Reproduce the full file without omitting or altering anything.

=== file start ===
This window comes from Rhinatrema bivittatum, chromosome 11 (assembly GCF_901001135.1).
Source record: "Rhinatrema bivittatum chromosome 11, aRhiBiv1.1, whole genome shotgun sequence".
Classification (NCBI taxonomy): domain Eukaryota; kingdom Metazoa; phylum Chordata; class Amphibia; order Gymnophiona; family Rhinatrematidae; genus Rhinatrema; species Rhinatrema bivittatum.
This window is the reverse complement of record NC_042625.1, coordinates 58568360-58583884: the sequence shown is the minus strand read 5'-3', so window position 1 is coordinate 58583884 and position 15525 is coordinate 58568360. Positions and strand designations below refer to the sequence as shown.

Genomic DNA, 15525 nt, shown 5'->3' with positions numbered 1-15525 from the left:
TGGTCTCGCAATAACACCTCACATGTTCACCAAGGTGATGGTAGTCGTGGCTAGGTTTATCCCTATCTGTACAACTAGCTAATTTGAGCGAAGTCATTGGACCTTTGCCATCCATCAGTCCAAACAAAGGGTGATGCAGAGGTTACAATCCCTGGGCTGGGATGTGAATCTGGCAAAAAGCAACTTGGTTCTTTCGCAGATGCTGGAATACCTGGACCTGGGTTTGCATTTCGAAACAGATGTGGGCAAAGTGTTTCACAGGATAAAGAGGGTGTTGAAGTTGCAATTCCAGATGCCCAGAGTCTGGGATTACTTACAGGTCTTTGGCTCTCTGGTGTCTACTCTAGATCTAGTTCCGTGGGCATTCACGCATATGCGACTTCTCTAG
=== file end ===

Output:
This window comes from Rhinatrema bivittatum, chromosome 11 (assembly GCF_901001135.1).
Source record: "Rhinatrema bivittatum chromosome 11, aRhiBiv1.1, whole genome shotgun sequence".
Classification (NCBI taxonomy): domain Eukaryota; kingdom Metazoa; phylum Chordata; class Amphibia; order Gymnophiona; family Rhinatrematidae; genus Rhinatrema; species Rhinatrema bivittatum.
This window is the reverse complement of record NC_042625.1, coordinates 58568360-58583884: the sequence shown is the minus strand read 5'-3', so window position 1 is coordinate 58583884 and position 15525 is coordinate 58568360. Positions and strand designations below refer to the sequence as shown.

Genomic DNA, 15525 nt, shown 5'->3' with positions numbered 1-15525 from the left:
TGGTCTCGCAATAACACCTCACATGTTCACCAAGGTGATGGTAGTCGTGGCTAGGTTTATCCCTATCTGTACAACTAGCTAATTTGAGCGAAGTCATTGGACCTTTGCCATCCATCAGTCCAAACAAAGGGTGATGCAGAGGTTACAATCCCTGGGCTGGGATGTGAATCTGGCAAAAAGCAACTTGGTTCTTTCGCAGATGCTGGAATACCTGGACCTGGGTTTGCATTTCGAAACAGATGTGGGCAAAGTGTTTCACAGGATAAAGAGGGTGTTGAAGTTGCAATTCCAGATGCCCAGAGTCTGGGATTACTTACAGGTCTTTGGCTCTCTGGTGTCTACTCTAGATCTAGTTCCGTGGGCATTCACGCATATGCGACTTCTCTAG